A Case Study of Training for Flood Management in Cambodia: Perspectives from Healthcare Professionals and Key Training Stakeholders

Jenny Reid, Heng Sopheab, Dell D. Saulnier, Johan von Schreeb

Forskningsoutput: TidskriftsbidragArtikel i vetenskaplig tidskriftPeer review

Sammanfattning

Introduction
Floods are the most common type of natural disaster worldwide and are projected to become more
frequent and more extreme. Cambodia is prone to annual, seasonal flooding. Floods impact health in
many ways and can disrupt the health system through destruction of infrastructure and loss or
diversion of human, economic and physical resources. Through knowledge acquisition and skills
development, training of healthcare professionals can lead to a more effective flood response. Globally,
there is a need for more and improved disaster management training for healthcare professionals.
Little is known about the current challenges faced by healthcare professionals when working during
floods or the gaps and barriers that exist in providing flood management training in Cambodia. This
pilot study sought to describe the challenges faced by healthcare professionals and increase
understanding of flood management from the perspectives of key training stakeholders in Cambodia.
Methods
Two qualitative methods were used; rapid assessment methodologies during a national workshop
attended by 44 health professionals and semi-structured interviews with six key training
stakeholders. Data from the workshop was analysed descriptively and thematic content analysis was
used for the interviews.
Results
The challenges when working during a flood include a lack of physical and human resources.
Challenges are mainly operational, relating to planning, preparation and resource use, and
communication between healthcare professionals. Gaps in current flood management training include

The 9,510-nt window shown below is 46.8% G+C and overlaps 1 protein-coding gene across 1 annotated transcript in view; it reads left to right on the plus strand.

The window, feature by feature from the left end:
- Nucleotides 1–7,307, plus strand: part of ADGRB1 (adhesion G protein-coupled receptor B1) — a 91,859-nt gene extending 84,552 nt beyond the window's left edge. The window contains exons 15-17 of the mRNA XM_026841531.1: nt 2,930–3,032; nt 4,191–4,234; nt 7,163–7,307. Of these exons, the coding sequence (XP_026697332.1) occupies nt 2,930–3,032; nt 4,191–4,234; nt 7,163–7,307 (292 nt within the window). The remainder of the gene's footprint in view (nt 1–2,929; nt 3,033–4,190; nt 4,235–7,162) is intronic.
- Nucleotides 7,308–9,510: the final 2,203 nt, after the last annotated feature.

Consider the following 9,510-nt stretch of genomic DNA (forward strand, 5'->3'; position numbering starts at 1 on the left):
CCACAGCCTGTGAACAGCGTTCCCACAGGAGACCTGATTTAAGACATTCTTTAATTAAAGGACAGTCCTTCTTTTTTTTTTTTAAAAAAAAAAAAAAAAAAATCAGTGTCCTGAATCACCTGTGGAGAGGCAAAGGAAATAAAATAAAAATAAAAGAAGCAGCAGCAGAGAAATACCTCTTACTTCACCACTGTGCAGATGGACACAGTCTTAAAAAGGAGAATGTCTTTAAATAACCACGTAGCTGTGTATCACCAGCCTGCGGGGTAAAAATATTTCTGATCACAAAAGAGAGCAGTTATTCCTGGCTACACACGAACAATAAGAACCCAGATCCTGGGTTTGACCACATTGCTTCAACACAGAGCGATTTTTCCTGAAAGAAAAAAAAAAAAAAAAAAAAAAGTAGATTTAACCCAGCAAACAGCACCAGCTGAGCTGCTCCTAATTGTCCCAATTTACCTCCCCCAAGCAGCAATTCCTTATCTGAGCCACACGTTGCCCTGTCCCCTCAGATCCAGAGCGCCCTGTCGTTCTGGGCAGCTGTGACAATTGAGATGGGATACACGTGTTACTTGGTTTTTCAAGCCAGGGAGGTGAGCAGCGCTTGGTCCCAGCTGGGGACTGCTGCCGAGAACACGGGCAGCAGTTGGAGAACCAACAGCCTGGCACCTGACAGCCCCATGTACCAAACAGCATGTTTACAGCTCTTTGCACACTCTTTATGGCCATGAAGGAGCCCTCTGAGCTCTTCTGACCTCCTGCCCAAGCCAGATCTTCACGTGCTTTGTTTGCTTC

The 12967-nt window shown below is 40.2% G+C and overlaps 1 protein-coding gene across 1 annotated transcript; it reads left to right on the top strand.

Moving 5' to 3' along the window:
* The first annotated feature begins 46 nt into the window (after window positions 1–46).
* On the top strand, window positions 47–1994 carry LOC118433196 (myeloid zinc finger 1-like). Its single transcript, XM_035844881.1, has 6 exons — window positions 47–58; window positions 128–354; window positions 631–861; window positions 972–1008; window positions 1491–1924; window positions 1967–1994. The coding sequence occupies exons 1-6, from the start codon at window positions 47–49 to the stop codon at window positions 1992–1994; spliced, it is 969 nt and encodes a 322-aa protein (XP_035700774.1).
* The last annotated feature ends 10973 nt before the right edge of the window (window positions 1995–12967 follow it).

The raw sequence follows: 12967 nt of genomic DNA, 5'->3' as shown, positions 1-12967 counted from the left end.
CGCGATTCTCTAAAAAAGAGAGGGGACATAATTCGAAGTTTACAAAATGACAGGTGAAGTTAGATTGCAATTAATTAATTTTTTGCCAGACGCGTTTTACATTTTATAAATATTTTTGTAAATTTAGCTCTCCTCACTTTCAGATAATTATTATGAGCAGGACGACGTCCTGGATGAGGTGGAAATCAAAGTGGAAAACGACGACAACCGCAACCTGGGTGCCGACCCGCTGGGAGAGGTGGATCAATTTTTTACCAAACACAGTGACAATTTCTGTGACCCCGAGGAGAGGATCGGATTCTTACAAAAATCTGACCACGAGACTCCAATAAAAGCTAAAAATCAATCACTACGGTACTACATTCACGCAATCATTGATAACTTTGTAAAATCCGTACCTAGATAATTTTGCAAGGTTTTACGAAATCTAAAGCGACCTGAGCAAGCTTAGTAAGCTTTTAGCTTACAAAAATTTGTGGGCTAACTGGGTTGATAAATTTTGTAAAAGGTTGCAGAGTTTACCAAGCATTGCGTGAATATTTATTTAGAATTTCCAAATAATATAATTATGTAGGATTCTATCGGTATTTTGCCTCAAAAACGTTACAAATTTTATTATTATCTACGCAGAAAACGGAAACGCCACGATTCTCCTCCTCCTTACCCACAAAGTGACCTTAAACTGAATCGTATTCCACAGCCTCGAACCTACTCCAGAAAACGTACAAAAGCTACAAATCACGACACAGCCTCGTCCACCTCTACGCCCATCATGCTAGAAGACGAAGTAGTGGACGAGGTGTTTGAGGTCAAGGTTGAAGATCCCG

teaching non-technical skills and providing sustainable training. Barriers include a lack of resources
and competing interests from external funders and stakeholders.
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Conclusion
The findings of this study offer better understanding into flood management and may help to inform
future disaster management curriculums inside and outside of Cambodia. Recommendations for future
flood management training in Cambodia include increasing the number and capacity of trainers,
harmonizing the involvement of all those involved in training provision and recognising the potential
implications of external funders. Recommendations for further research include understanding how
informal knowledge sharing processes can contribute to flood management training, particularly in a
resource stretched setting, and how best to incorporate essential non-technical skills into training.
Originalspråkengelska
Antal sidor6
TidskriftCambodia Journal of Public Health
Volym1
Nummer9
StatusPublished - 2020
Externt publiceradJa

Ämnesklassifikation (UKÄ)

  • Anestesi och intensivvård
  • Folkhälsovetenskap, global hälsa, socialmedicin och epidemiologi

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